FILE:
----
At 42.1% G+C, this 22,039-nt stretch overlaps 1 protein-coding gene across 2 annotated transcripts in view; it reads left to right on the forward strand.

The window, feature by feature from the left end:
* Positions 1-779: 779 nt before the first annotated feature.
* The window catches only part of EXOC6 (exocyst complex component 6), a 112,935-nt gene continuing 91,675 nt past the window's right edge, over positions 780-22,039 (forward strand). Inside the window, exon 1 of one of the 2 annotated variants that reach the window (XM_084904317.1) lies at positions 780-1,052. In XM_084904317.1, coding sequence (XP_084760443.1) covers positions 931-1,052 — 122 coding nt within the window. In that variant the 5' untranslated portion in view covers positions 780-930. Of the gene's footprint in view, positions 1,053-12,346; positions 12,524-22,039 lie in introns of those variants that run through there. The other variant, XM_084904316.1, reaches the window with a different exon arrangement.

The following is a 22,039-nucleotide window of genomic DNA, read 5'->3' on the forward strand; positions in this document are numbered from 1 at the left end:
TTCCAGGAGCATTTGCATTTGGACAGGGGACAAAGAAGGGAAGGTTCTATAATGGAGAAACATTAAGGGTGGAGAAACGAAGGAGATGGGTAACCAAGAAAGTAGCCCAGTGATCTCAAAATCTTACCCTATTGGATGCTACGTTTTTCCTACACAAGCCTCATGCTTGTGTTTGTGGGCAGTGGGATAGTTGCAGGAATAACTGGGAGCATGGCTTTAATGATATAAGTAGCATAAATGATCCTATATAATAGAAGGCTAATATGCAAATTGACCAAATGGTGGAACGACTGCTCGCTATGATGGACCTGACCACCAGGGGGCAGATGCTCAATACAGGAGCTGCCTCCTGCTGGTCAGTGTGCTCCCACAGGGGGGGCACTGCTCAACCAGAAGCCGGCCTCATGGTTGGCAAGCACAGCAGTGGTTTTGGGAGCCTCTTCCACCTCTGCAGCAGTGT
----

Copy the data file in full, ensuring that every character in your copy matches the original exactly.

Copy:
At 42.1% G+C, this 22,039-nt stretch overlaps 1 protein-coding gene across 2 annotated transcripts in view; it reads left to right on the forward strand.

The window, feature by feature from the left end:
* Positions 1-779: 779 nt before the first annotated feature.
* The window catches only part of EXOC6 (exocyst complex component 6), a 112,935-nt gene continuing 91,675 nt past the window's right edge, over positions 780-22,039 (forward strand). Inside the window, exon 1 of one of the 2 annotated variants that reach the window (XM_084904317.1) lies at positions 780-1,052. In XM_084904317.1, coding sequence (XP_084760443.1) covers positions 931-1,052 — 122 coding nt within the window. In that variant the 5' untranslated portion in view covers positions 780-930. Of the gene's footprint in view, positions 1,053-12,346; positions 12,524-22,039 lie in introns of those variants that run through there. The other variant, XM_084904316.1, reaches the window with a different exon arrangement.

The following is a 22,039-nucleotide window of genomic DNA, read 5'->3' on the forward strand; positions in this document are numbered from 1 at the left end:
TTCCAGGAGCATTTGCATTTGGACAGGGGACAAAGAAGGGAAGGTTCTATAATGGAGAAACATTAAGGGTGGAGAAACGAAGGAGATGGGTAACCAAGAAAGTAGCCCAGTGATCTCAAAATCTTACCCTATTGGATGCTACGTTTTTCCTACACAAGCCTCATGCTTGTGTTTGTGGGCAGTGGGATAGTTGCAGGAATAACTGGGAGCATGGCTTTAATGATATAAGTAGCATAAATGATCCTATATAATAGAAGGCTAATATGCAAATTGACCAAATGGTGGAACGACTGCTCGCTATGATGGACCTGACCACCAGGGGGCAGATGCTCAATACAGGAGCTGCCTCCTGCTGGTCAGTGTGCTCCCACAGGGGGGGCACTGCTCAACCAGAAGCCGGCCTCATGGTTGGCAAGCACAGCAGTGGTTTTGGGAGCCTCTTCCACCTCTGCAGCAGTGT